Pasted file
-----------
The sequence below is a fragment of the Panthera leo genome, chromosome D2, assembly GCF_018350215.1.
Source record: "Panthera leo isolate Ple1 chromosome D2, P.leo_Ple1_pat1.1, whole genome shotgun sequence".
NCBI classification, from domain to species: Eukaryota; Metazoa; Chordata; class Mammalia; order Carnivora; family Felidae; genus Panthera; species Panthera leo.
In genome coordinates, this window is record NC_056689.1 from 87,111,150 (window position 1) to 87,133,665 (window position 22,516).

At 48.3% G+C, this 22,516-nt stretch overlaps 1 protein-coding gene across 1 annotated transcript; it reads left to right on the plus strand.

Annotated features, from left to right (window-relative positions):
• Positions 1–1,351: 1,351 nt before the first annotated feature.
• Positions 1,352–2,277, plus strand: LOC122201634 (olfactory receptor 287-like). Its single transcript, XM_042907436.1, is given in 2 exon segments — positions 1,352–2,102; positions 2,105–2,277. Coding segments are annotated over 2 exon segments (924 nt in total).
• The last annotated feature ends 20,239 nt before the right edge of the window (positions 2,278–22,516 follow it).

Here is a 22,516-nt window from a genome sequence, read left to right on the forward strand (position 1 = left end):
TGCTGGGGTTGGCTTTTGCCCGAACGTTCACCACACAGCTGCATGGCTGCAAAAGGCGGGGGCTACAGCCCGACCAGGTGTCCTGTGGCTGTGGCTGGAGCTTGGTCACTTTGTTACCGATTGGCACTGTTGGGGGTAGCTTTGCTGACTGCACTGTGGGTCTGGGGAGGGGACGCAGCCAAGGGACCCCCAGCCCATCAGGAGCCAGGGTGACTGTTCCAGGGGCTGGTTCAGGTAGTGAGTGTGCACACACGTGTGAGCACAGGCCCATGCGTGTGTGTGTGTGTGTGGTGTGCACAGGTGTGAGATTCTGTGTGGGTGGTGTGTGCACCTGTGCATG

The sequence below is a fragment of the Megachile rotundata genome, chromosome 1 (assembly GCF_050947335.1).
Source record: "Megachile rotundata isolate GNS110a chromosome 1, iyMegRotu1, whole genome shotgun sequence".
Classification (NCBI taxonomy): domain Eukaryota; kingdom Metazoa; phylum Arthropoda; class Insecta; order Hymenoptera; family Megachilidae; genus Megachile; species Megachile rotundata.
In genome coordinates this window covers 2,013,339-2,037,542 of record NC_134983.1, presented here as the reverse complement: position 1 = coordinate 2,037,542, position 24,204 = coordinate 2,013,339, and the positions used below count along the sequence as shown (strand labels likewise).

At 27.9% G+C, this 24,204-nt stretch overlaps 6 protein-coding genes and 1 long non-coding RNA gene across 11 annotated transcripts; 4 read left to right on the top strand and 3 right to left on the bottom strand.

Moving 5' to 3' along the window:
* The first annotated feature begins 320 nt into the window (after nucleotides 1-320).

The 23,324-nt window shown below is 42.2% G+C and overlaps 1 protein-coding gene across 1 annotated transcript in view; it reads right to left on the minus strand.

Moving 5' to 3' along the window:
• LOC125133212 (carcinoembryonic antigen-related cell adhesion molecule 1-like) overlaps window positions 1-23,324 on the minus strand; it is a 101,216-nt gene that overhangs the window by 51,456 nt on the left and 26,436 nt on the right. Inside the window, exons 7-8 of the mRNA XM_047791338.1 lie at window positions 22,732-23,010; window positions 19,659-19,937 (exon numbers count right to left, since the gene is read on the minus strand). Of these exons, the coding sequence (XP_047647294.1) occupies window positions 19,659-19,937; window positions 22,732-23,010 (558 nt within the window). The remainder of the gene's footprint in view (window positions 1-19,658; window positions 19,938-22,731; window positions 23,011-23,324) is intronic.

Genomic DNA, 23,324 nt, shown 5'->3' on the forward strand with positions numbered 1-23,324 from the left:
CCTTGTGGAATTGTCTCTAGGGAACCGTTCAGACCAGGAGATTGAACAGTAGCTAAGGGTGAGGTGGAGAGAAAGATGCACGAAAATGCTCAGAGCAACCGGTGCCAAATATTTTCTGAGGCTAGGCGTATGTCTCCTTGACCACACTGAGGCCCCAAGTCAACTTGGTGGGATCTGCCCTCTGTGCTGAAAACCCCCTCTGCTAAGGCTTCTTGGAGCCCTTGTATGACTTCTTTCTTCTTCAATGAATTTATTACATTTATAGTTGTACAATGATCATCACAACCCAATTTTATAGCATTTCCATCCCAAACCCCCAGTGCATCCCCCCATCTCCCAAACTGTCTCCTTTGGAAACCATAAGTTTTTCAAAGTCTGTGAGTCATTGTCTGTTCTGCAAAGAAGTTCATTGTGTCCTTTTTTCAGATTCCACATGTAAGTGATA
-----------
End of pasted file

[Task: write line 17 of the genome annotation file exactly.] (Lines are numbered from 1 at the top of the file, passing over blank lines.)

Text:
Moving 5' to 3' along the window: